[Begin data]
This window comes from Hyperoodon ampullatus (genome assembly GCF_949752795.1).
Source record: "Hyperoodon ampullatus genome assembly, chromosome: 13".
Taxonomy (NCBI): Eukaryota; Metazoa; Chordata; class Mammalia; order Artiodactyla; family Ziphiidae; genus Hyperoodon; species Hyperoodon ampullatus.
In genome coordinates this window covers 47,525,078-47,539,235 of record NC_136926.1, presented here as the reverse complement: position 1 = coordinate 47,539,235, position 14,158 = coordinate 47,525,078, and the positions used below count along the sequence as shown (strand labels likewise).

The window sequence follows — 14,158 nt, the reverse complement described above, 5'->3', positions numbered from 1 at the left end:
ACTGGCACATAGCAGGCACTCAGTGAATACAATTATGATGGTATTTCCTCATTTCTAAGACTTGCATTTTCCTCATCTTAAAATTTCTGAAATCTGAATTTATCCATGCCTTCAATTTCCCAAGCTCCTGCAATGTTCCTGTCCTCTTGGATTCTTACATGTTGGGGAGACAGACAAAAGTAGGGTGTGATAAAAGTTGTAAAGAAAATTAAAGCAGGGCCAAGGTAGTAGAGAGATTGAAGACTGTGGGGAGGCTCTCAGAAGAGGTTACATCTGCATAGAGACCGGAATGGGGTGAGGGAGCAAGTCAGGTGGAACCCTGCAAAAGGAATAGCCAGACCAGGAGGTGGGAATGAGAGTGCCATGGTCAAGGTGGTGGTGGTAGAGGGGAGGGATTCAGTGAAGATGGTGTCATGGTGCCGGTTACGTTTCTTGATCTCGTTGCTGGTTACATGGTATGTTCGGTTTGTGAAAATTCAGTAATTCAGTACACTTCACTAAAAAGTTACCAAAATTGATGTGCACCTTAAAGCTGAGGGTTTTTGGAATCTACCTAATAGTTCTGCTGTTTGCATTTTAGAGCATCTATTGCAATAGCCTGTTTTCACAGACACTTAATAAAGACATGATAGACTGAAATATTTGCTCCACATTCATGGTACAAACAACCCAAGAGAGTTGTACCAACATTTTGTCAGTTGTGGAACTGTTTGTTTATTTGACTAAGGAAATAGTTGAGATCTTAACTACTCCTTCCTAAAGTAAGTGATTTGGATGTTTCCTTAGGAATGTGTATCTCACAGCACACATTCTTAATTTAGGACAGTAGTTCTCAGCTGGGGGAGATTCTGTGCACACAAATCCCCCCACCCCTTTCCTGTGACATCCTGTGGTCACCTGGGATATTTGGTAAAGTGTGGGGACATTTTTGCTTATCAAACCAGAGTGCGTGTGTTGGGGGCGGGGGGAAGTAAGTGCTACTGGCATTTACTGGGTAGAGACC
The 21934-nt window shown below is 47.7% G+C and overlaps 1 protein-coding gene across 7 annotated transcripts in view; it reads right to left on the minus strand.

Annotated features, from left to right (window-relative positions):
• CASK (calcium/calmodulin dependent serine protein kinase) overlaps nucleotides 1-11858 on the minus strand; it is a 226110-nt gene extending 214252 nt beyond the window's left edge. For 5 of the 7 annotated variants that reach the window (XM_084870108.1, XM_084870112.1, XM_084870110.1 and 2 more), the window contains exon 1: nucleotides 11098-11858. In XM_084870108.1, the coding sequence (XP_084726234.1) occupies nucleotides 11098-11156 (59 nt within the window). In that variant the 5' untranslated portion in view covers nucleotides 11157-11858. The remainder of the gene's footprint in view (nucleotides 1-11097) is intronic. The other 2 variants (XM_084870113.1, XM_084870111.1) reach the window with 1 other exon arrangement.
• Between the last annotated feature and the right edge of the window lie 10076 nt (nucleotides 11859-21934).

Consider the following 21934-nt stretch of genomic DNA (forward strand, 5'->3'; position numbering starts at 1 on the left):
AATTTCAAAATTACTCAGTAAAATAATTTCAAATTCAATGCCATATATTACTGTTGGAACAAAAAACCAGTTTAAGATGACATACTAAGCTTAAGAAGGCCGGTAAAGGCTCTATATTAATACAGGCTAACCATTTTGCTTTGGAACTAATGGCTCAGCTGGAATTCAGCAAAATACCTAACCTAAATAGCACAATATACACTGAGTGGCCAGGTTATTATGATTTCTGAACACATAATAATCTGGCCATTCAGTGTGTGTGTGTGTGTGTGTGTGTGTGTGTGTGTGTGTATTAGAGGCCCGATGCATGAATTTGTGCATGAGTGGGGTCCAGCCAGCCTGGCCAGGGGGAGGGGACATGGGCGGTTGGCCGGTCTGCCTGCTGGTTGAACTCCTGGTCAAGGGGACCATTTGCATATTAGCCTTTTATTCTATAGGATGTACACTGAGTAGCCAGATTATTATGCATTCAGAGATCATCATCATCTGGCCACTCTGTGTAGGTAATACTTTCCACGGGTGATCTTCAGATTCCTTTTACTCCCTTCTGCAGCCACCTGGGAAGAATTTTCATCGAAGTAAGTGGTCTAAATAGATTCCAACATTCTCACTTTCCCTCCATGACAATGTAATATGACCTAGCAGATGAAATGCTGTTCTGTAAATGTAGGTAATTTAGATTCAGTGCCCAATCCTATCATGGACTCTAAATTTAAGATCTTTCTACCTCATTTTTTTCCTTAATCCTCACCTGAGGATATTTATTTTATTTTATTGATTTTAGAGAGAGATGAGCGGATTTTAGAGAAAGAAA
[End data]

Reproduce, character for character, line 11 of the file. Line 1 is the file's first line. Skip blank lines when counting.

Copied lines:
Consider the following 21934-nt stretch of genomic DNA (forward strand, 5'->3'; position numbering starts at 1 on the left):